"The growth of Greek merchant fleet since World War II has been so rapid that there are not enough Greeks to man Greek ships. Greek shipping totals more then 80 million tons of floating material. Growing at the rate of 15 per cent per year, it must develop new crews. Consequently, it has had to tap manpower sources in its immediate surroundings, initially Turkey and Yugoslavia. Eventually it was drawing men from as far west as Spain, and as far east as Syria, Lebanon and Egypt, and as far south as the South African countries. As it grew, it had to dip into Southeast Asia, specifically India and Pakistan.
"The manpower problem was compounded by war in Asia and the Middle East as well as by industrial expansion in Europe. The Sino-Indian war in the early 1960s drew Indians out of shipping and into the Indian Army. The Indo-Pakistani war in 1972 had the same result. The fighting in the Middle East cancelled Egypt and Syria as a manpower source for shipping. On the other hand, industrial expansion in Europe, especially in West Germany, competed with shipping for migrant labor, Greece and other major maritime powers had to look farther a field for crews - in the Philippines, Thailand, Korea, Indonesia and Taiwan".
Toundjis further wrote, in the mid-70's, about 70 manning agencies deployed some 25,000 seafarers to Greek, American, German, Dutch, Norwegian, Danish, British, Canadian and Japanese Vessels.
'On the basis of earnings averaging $200 mean take home pay per month per man (with all food and lodging expenses paid), $5 million per month or $60 million per year to the foreign exchange reserve without cost to the government. This excludes extras totaling $80 per man, representing expenses incurred by shipowning companies in obtaining passports and visas, or an aggregate of $2 million. With the price of oil having gone up three times, this is a significant contribution. Oil has to be imported with foreign exchange'.
The manning industry is yet to introduce its potentials in the international market. However it began experiencing difficulties identified by the same writer as follows:
- Government red tape. Shipowning companies are not conditioned to accept it. They take considerable risk in transporting cargo and to avoid losses, they have to move their vessels as fast as possible. They cannot afford delays, and government red tape means precisely that.
- Reneging on contracts. Only a small percentage of Filipino seamen are guilty of deserting at the first American port, joining the crew of another ship, or demanding pay increases in the high seas. However, this minority frustrates international shipping companies.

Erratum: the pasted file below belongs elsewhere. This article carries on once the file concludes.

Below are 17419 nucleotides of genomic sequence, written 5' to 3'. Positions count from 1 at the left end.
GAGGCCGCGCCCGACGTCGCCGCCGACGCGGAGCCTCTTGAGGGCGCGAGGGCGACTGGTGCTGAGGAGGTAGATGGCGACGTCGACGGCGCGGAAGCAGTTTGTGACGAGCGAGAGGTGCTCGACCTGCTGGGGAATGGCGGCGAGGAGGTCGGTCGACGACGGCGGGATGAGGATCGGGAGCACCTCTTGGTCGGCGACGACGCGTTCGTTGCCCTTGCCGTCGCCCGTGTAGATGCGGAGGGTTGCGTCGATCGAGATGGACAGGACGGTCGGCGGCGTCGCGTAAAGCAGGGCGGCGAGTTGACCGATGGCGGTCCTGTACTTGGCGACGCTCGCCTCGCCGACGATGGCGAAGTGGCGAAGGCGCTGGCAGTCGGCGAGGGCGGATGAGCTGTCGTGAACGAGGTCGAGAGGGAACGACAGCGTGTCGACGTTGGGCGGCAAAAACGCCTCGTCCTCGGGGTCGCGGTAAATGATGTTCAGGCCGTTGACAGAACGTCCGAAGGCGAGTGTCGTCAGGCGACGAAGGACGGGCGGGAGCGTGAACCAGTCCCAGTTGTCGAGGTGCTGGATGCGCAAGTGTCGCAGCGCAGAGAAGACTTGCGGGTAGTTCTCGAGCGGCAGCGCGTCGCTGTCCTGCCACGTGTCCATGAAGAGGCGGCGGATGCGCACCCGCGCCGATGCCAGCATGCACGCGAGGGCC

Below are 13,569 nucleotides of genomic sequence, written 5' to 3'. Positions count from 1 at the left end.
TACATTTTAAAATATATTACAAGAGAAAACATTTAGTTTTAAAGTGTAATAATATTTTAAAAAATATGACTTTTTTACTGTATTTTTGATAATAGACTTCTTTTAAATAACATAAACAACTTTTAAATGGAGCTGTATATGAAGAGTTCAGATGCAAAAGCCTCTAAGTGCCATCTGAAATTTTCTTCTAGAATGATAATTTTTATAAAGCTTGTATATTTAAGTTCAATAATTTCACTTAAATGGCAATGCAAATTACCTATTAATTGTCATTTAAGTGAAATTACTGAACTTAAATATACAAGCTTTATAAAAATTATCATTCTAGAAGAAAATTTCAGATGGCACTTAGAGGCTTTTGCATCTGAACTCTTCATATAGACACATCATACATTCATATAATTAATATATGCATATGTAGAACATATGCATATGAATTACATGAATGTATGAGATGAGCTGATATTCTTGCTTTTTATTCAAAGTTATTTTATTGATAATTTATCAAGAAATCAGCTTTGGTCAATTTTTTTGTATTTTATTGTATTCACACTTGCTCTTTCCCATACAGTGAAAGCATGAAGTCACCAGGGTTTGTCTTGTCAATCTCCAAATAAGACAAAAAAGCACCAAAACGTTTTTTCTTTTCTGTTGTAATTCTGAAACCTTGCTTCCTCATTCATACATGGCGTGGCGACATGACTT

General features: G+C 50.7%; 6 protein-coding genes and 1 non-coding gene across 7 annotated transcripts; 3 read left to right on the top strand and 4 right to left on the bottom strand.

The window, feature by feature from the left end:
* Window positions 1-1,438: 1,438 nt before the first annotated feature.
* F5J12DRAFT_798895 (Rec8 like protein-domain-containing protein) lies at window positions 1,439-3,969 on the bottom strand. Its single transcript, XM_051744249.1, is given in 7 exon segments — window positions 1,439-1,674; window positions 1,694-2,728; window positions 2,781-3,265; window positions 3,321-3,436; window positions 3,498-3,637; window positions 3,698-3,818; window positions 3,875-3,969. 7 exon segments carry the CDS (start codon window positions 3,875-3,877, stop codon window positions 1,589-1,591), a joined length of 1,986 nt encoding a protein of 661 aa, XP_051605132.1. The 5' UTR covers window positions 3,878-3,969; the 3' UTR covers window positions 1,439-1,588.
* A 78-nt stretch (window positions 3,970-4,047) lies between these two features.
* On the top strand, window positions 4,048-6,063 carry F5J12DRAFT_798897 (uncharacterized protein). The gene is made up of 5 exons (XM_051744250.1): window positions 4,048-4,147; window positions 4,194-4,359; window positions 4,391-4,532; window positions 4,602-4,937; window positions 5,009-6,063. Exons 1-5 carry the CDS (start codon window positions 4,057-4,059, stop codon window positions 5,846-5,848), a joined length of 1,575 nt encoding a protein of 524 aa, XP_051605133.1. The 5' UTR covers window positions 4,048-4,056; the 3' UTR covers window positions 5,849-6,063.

Current Membership Profile
After 38 years of carving a niche in the manning industry, FAME now prides itself with 127 members, supplying about 75% of the annual industry's deployment. The Association has under its wings about 30% of the licensed manning agencies accredited by the Philippine Overseas Employment Administration (POEA).
A 34% majority of FAME members have been in operation for more than 10 years although the organization remains as a melting pot of old and new companies. While 30.85% of the membership has a corporate existence of 21 years onwards, a considerable 15.95% are within their first five years of operation. Another big bloc next to the old timers are those belonging to the 6-10 years bracket which is 24.45% of the total membership.
Declaration of Commitment
History repeats itself. Through the years the industry is continuously faced with almost the same problems though recently they take different forms and shapes. In one way or another, manning issues have become complicated these days. Solutions to primary issues have been identified as early as the 70's. Sadly, the government's political will to change the status quo towards achieving a better system is yet to be realized. In its 30 years of service to the industry, the Association faced every challenge with resolute judgment and compassion. This is the legacy FAME has preserved and will proudly pass on to its posterity.
Forty years of existence is more than just being part of history - it is an achievement itself. For the Association, this is just the beginning of another expedition towards the next millennium. FAME shall always be there to mightily navigate the wheel of change towards a magnanimous and unperturbed Philippine Manning Industry in the 21st century.